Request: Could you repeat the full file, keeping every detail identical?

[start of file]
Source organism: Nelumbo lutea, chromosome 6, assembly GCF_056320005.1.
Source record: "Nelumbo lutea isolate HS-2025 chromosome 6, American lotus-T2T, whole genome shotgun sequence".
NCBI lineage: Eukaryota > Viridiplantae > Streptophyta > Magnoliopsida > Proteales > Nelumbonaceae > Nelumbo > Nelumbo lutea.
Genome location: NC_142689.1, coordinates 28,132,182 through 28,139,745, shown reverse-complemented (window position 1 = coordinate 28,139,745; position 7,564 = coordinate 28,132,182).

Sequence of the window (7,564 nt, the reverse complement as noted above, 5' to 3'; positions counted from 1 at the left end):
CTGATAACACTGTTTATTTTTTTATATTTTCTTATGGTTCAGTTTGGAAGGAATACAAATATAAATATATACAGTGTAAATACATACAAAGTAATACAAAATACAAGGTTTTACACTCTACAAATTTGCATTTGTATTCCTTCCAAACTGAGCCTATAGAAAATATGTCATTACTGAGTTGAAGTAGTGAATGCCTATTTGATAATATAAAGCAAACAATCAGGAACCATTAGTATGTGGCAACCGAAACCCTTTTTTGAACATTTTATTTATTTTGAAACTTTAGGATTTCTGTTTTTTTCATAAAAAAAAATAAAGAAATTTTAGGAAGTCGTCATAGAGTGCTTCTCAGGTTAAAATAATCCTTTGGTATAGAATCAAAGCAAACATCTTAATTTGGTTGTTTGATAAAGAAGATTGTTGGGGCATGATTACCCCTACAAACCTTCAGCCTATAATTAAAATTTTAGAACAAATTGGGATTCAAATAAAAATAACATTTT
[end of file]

Source organism: Nelumbo lutea, chromosome 6, assembly GCF_056320005.1.
Source record: "Nelumbo lutea isolate HS-2025 chromosome 6, American lotus-T2T, whole genome shotgun sequence".
NCBI lineage: Eukaryota > Viridiplantae > Streptophyta > Magnoliopsida > Proteales > Nelumbonaceae > Nelumbo > Nelumbo lutea.
Genome location: NC_142689.1, coordinates 28,132,182 through 28,139,745, shown reverse-complemented (window position 1 = coordinate 28,139,745; position 7,564 = coordinate 28,132,182).

Sequence of the window (7,564 nt, the reverse complement as noted above, 5' to 3'; positions counted from 1 at the left end):
CTGATAACACTGTTTATTTTTTTATATTTTCTTATGGTTCAGTTTGGAAGGAATACAAATATAAATATATACAGTGTAAATACATACAAAGTAATACAAAATACAAGGTTTTACACTCTACAAATTTGCATTTGTATTCCTTCCAAACTGAGCCTATAGAAAATATGTCATTACTGAGTTGAAGTAGTGAATGCCTATTTGATAATATAAAGCAAACAATCAGGAACCATTAGTATGTGGCAACCGAAACCCTTTTTTGAACATTTTATTTATTTTGAAACTTTAGGATTTCTGTTTTTTTCATAAAAAAAAATAAAGAAATTTTAGGAAGTCGTCATAGAGTGCTTCTCAGGTTAAAATAATCCTTTGGTATAGAATCAAAGCAAACATCTTAATTTGGTTGTTTGATAAAGAAGATTGTTGGGGCATGATTACCCCTACAAACCTTCAGCCTATAATTAAAATTTTAGAACAAATTGGGATTCAAATAAAAATAACATTTT